Irland Essay Research Paper Like most Americans

Irland Essay, Research Paper

Like most Americans, my family is made up of many

different ethnic groups. My mom’s side is Irish Protestant descent.

My dad’s side is mostly English descent and a little of Native

American descent from his mother. There is some in which I do

not know because my dad does not know who his dad is. He was

adopted by a man named David Mitchell, this is where my last

name comes from. My grandmother died and never told my dad

who his dad was. My dad could find out from his birth

certificate, which is sealed in Albany, who his dad is. He has no

desire to do that though.

Over the summer, I tried to find out about my family’s

ancestry. I only searched on my mom’s side since it is easier.

This is for two reasons, first my mom’s parents are still alive.

Second because they came to the United States only about one

hundred years ago. Both my grandparent’s families came from

Northern Ireland. My grandparents were born in the United

States. My grandfather brought me over my cousin’s house

because she had a copy of my great grandmother’s birth certificate.

This told me what town she was from. I also found out that I had

other cousins that live in Canada that were from Northern Ireland.

Many Irish people immigrated to Canada because it was cheaper

than going to the United States. She told me that they would have

more information of family that lives in Northern Ireland. My

grandfather gave me a book called “ The World Book of Craig’s “

which is his last name. It gave me places to write to for further

information and also gave me addresses of all the Craig’s all over

the world. I learned that my grandmother’s family is from Belfast

and my grandfather’s family is from a town called Bellymena.

They are both located in the county of Antrim in Northern

Ireland. They descended from Presbyterian Scots who settled in

Northern Ireland in the seventeenth century.

In doing further research I found that the Irish, both

Protestant and Catholic, was the largest immigration group in the

United States. At one point there were more Irish in the United

States than in Ireland. The Irish immigrated in two waves. The

first wave was Scotch Irish from 1760 – 1775. They found it easy

to sustain old world ways because they came over in such a large

group. This is because they settled into towns. They were fleeing

from economic distress and religious distress since Irish laws

favored Anglicans over Presbyterians and Catholics. They wanted

to obtain land and to make a profit in the New World. The second

wave came around 1845 – 1849. They were Irish Catholics. The

reason that they migrated to the United States in such mass

numbers is because first of overpopulation and then because of the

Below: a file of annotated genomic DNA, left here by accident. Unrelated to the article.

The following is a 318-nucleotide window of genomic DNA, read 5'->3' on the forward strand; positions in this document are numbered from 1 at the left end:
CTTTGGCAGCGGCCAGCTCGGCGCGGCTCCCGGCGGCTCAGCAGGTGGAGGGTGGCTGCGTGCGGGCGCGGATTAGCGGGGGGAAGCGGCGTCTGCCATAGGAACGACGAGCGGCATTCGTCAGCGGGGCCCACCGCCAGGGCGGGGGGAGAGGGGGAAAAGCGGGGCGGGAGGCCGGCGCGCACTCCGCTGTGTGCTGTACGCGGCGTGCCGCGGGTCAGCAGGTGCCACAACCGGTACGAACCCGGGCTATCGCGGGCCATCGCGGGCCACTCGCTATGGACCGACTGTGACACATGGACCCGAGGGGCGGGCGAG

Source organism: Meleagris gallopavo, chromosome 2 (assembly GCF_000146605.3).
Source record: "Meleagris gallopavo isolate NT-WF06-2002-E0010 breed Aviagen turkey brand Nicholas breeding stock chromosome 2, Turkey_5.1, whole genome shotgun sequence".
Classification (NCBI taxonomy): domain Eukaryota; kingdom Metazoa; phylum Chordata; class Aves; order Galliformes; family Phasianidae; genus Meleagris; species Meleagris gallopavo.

Great Famine. The failure of the staple crop, the potato, caused

many Irish to starve to death.

When my ancestors migrated to the United States

around the turn of the century, like most immigrants they came for

a better way of life. At the time in history, Ireland was slowly

getting over the Potato Famine and struggling with England for

independence. My family had an easy transition in the United

States because they already had family in New York and in

Philadelphia, Pennsylvania. Unlike Catholics which faced

discrimination, my family didn’t because they were Protestant.

The Catholics were discriminated because of fear that the unskilled

Irish Catholic would displace American craftsmen. Also because

the slums inhabited in part by the Irish were undermining the

nation’s values. Every social problem from immortality and

alcoholism to poverty and economic upheaval was blamed on

immigrant Irish Catholics. The country was Protestant – biased.

On my father’s side, I know very little. I have learned

that my ancestry runs all the way back to the seventeenth century

from England. They were one of the first people in the New World

looking for wealth and opportunity. I had ancestry that fought in

the American Revolution. I also have Native American ancestry

from Cherokee and Iroquois. My grandmother’s last name was

Partington, which is a name of nobility in England. They were

loyalists. There was a Partington that died in the Civil War at the

Battle of Gettysburg. There was another ancestor by the name of

Terry that was a commander in the Civil War. This is all I know

about my father’s family.

I think that all or most of our traditions are

Americanized. We go to a Protestant church, have turkey on

Thanksgiving, put a real Christmas tree up at Christmas time

and get together on birthdays. Our family just does not have that

many big traditions that stand out. Though on Christmas Eve we

go over my parents friend’s house and we eat German food, even

though we are not German.



Moody, T.W. (1995). The course of Irish history.

Boulder: Robert Rinehart.

Vaughan, W.E. (1989). A new history of Ireland 1801-1870.

New York: Oxford University Press.

Reeves, P. (1991). Ellis Island.

New York: Michael Friedman Publishing Group.

(1968). Encyclopedia of Ireland.

Dublin: Allen Figgs.

Ernst, R. (1949). Immigration life in New York City 1825-1863.

New York: Octagon Books.



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